Directed by P.J. Pesce
Starring Marco Leonardi, Michael Parks and Temuera ‘Jango Fett’ Morrison
1914, and Bandito Johnny Madrid (Leonardi) is saved from execution, and flees from the menacing Hangman (Morrison), taking the Hangman’s beautiful daughter Esmerelda (Ara Celi) with him. With the Hangman in pursuit, Madrid lets his saviour – wannabe outlaw, Reese (Jordana Spiro) – lead him to a supposed treasure on a coach occupied by a pair of newlywed God-botherers, and inebriate atheist war hero Ambrose Bierce (Parks).
What with one thing and another, this motley crew turn up at the La Tetilla del Diablo, a seedy whorehouse in the desert. Night falls and the vampires – including barman Razor Charlie ( Danny Trejo) – come out to play. Esmerelda is revealed to be the daughter of a vampire, and their prophesied messiah: Santanico Pandemonium. With all hell breaking loose, it is up to the Bierce to pull the disparate survivors together, in the by-now-familiar struggle to last until dawn.
What’s wrong with it?
The effects in this third foray are as cheap and cheerful as those in the second film. The genre-switch device is by now a little worn, and once the set-up has been made, the hunt through the lower levels of La Tetilla del Diablo is fairly by the numbers. The appearance of real person Ambrose Bierce (best known as the writer of The Devil’s Dictionary) is also pretty weird.
What’s right with it?
This film recognises its budget limitations, and makes the best of its cheap effects, largely by not showing too much of the plastic bats. The genre switch may be old hat, but it’s handled better than in the first one, and the western section is possibly the strongest opener of the three films. The players are mostly competent and very definitely along for the ride, with a welcome return for the world’s largest living Mexican (Trejo). There are a number of genuinely funny moments, and even a spirited attempt to inject a plot twist into the wacky vampire high jinks.
How bad is it really?
Much better than Texas Blood Money, and almost as good as the real thing. Like the original From Dusk Till Dawn, The Hangman’s Daughter (named after Bierce’s ‘The Monk and the Hangman’s Daughter’) is good clean fun for all the family; or at least all of them who are over eighteen, and/or not of a nervous disposition, and who don’t mind their movies being very bloody indeed.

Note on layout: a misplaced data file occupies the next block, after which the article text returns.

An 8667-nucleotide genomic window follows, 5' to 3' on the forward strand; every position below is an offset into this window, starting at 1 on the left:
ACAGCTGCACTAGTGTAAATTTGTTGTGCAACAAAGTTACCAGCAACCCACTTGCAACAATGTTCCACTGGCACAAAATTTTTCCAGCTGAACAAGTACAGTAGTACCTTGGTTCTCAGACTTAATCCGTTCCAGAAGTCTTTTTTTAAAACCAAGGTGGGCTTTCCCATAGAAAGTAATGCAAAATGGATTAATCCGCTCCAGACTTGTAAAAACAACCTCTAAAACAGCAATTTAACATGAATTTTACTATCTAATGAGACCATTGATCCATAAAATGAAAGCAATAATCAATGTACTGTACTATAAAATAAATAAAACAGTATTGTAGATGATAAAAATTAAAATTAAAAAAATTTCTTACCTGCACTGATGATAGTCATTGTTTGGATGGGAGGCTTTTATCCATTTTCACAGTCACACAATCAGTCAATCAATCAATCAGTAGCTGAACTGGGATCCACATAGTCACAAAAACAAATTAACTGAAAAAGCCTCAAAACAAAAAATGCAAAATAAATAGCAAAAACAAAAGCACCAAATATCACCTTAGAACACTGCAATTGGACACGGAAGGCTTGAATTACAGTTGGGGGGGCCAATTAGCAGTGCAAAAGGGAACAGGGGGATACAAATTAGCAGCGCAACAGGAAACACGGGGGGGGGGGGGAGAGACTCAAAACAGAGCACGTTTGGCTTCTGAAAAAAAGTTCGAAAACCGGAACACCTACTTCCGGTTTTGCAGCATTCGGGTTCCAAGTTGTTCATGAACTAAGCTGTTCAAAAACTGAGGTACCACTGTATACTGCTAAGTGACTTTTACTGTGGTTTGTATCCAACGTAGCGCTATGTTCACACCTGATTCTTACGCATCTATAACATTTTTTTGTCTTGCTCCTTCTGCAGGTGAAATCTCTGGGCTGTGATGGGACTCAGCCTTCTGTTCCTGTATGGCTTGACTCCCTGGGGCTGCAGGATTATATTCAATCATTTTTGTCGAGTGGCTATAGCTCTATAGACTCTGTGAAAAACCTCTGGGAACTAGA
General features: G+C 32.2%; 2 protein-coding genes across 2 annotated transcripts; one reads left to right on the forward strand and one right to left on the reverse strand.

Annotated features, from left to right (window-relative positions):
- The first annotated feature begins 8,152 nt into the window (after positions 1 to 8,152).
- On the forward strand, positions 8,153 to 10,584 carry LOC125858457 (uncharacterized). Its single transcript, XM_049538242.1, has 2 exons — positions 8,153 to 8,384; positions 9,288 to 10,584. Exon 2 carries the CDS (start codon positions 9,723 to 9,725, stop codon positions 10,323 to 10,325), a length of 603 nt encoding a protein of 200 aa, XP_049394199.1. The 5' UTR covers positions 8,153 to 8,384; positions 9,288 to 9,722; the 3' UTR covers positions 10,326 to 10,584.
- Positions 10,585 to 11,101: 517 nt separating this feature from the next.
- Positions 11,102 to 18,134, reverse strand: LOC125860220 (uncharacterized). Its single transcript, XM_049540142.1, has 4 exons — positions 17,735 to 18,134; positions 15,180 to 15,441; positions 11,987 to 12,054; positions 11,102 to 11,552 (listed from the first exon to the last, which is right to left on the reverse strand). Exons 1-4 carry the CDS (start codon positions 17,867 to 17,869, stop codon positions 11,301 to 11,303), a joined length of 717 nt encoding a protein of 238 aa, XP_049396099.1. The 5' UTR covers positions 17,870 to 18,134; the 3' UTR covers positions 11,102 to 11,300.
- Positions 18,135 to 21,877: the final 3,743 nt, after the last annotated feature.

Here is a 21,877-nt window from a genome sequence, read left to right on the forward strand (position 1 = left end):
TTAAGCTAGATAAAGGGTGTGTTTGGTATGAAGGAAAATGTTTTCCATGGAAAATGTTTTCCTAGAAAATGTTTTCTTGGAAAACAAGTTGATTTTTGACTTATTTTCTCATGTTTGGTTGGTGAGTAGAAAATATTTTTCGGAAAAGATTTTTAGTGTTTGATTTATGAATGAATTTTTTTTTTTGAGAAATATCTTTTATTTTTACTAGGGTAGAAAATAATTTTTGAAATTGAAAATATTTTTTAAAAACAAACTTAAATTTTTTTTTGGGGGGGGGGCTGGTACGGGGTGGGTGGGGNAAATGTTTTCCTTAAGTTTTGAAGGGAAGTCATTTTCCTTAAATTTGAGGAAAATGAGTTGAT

The film has some good scenes and one liners, like the blind guard shooting by ear, and Ambrose Bierce baiting the Christians (‘No madam; when Gabriel blows his trumpet, I shall be playing the tuba’). The best is a toss up between the fired-up missionary asking Razor Charlie if he can start a fight, and Charlie handing him a cudgel, or the revelation of Reese’s murderous past.
Hangman: You killed your parents?
Reese: They were poor; starving. I sent them to a better place.
Hangman: What about your aunt, uncle and cousins?
Reese: Oh. I never liked them.
There’s also a nice visual queue to the original, where the camera pulls back on the full scale of the Ziggurat, with coaches and wagons instead of trucks and coaches dumped around the base.
What’s up with…?
- Once more, where does the clientele come from? There’s no road past La Tetilla del Diablo, yet travellers of all stripes just happen by.
- Ambrose Bierce being in this movie?
Production values – Low budget, but well used. This film shows it’s immediate predecessor what you can do on a limited budget. 10
Dialogue and performances – Such a vast improvement on Texas Blood Money that – having watched them pretty much on consecutive nights – they seem almost Oscar-worthy. The dialogue is also peppier, with plenty of nice one liners and routines. Not Shakespeare, but not See You Next Wednesday either.10
Plot and execution – The western plot is actually fairly involved, and carries through somewhat into the second half. The twist is not completely twisty, but is gamely done, and nicely reacted. 8
Randomness – Once more, with the exception of the big Ambrose Bierce weirdness, the film sticks firmly to its rather bizarre guns. 9
Waste of potential – For a second sequel to a better-than-average schlock vampire flick, this was Hamlet. On ice! 4